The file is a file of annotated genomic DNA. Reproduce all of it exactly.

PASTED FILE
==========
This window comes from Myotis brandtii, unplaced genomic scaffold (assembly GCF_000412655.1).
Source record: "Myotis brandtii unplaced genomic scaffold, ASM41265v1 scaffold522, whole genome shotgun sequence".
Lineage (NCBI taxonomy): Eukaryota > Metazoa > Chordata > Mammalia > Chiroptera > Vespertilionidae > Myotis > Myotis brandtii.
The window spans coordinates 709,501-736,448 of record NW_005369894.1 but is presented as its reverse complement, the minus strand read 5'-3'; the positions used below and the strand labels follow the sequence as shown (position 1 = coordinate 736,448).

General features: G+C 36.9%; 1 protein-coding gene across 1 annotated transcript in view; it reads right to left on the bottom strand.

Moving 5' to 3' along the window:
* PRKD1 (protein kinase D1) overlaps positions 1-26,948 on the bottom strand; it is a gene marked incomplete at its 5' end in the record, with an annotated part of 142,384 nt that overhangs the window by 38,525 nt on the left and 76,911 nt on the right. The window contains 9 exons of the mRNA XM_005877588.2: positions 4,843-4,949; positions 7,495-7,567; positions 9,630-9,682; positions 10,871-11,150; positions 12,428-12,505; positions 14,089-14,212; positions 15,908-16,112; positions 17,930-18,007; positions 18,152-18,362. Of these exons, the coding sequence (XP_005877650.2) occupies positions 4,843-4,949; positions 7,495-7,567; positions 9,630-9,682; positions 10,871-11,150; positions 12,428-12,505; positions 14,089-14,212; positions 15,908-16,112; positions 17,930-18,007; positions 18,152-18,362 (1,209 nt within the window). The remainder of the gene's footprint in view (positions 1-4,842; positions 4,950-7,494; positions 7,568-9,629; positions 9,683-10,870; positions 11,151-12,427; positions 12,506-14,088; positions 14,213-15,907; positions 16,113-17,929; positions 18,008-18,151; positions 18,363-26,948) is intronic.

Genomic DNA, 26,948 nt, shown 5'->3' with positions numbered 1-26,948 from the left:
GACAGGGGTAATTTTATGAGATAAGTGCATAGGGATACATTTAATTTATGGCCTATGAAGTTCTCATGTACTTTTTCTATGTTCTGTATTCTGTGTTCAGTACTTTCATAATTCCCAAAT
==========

This window comes from Myotis brandtii, unplaced genomic scaffold (assembly GCF_000412655.1).
Source record: "Myotis brandtii unplaced genomic scaffold, ASM41265v1 scaffold522, whole genome shotgun sequence".
Lineage (NCBI taxonomy): Eukaryota > Metazoa > Chordata > Mammalia > Chiroptera > Vespertilionidae > Myotis > Myotis brandtii.
The window spans coordinates 709,501-736,448 of record NW_005369894.1 but is presented as its reverse complement, the minus strand read 5'-3'; the positions used below and the strand labels follow the sequence as shown (position 1 = coordinate 736,448).

General features: G+C 36.9%; 1 protein-coding gene across 1 annotated transcript in view; it reads right to left on the bottom strand.

Moving 5' to 3' along the window:
* PRKD1 (protein kinase D1) overlaps positions 1-26,948 on the bottom strand; it is a gene marked incomplete at its 5' end in the record, with an annotated part of 142,384 nt that overhangs the window by 38,525 nt on the left and 76,911 nt on the right. The window contains 9 exons of the mRNA XM_005877588.2: positions 4,843-4,949; positions 7,495-7,567; positions 9,630-9,682; positions 10,871-11,150; positions 12,428-12,505; positions 14,089-14,212; positions 15,908-16,112; positions 17,930-18,007; positions 18,152-18,362. Of these exons, the coding sequence (XP_005877650.2) occupies positions 4,843-4,949; positions 7,495-7,567; positions 9,630-9,682; positions 10,871-11,150; positions 12,428-12,505; positions 14,089-14,212; positions 15,908-16,112; positions 17,930-18,007; positions 18,152-18,362 (1,209 nt within the window). The remainder of the gene's footprint in view (positions 1-4,842; positions 4,950-7,494; positions 7,568-9,629; positions 9,683-10,870; positions 11,151-12,427; positions 12,506-14,088; positions 14,213-15,907; positions 16,113-17,929; positions 18,008-18,151; positions 18,363-26,948) is intronic.

Genomic DNA, 26,948 nt, shown 5'->3' with positions numbered 1-26,948 from the left:
GACAGGGGTAATTTTATGAGATAAGTGCATAGGGATACATTTAATTTATGGCCTATGAAGTTCTCATGTACTTTTTCTATGTTCTGTATTCTGTGTTCAGTACTTTCATAATTCCCAAAT